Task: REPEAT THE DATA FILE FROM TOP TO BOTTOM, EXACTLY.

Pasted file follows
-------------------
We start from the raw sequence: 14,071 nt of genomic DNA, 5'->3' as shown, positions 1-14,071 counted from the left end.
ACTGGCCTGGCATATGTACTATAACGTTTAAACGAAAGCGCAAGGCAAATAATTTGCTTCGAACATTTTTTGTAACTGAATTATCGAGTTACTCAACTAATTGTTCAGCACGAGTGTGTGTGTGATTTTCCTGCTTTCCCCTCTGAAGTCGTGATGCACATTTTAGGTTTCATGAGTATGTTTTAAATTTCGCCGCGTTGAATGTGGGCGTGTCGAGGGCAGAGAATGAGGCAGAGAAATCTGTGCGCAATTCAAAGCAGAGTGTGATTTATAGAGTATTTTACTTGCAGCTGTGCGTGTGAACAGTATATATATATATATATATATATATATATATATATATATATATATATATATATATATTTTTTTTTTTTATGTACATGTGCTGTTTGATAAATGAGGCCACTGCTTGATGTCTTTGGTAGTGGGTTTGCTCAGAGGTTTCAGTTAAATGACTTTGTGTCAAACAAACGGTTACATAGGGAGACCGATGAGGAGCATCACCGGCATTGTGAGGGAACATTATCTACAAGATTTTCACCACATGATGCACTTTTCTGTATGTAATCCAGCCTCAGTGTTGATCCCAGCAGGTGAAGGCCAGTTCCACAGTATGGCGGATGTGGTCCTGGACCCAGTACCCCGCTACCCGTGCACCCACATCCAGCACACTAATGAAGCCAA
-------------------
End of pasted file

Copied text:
We start from the raw sequence: 14,071 nt of genomic DNA, 5'->3' as shown, positions 1-14,071 counted from the left end.
ACTGGCCTGGCATATGTACTATAACGTTTAAACGAAAGCGCAAGGCAAATAATTTGCTTCGAACATTTTTTGTAACTGAATTATCGAGTTACTCAACTAATTGTTCAGCACGAGTGTGTGTGTGATTTTCCTGCTTTCCCCTCTGAAGTCGTGATGCACATTTTAGGTTTCATGAGTATGTTTTAAATTTCGCCGCGTTGAATGTGGGCGTGTCGAGGGCAGAGAATGAGGCAGAGAAATCTGTGCGCAATTCAAAGCAGAGTGTGATTTATAGAGTATTTTACTTGCAGCTGTGCGTGTGAACAGTATATATATATATATATATATATATATATATATATATATATATATATATATATATATTTTTTTTTTTTATGTACATGTGCTGTTTGATAAATGAGGCCACTGCTTGATGTCTTTGGTAGTGGGTTTGCTCAGAGGTTTCAGTTAAATGACTTTGTGTCAAACAAACGGTTACATAGGGAGACCGATGAGGAGCATCACCGGCATTGTGAGGGAACATTATCTACAAGATTTTCACCACATGATGCACTTTTCTGTATGTAATCCAGCCTCAGTGTTGATCCCAGCAGGTGAAGGCCAGTTCCACAGTATGGCGGATGTGGTCCTGGACCCAGTACCCCGCTACCCGTGCACCCACATCCAGCACACTAATGAAGCCAA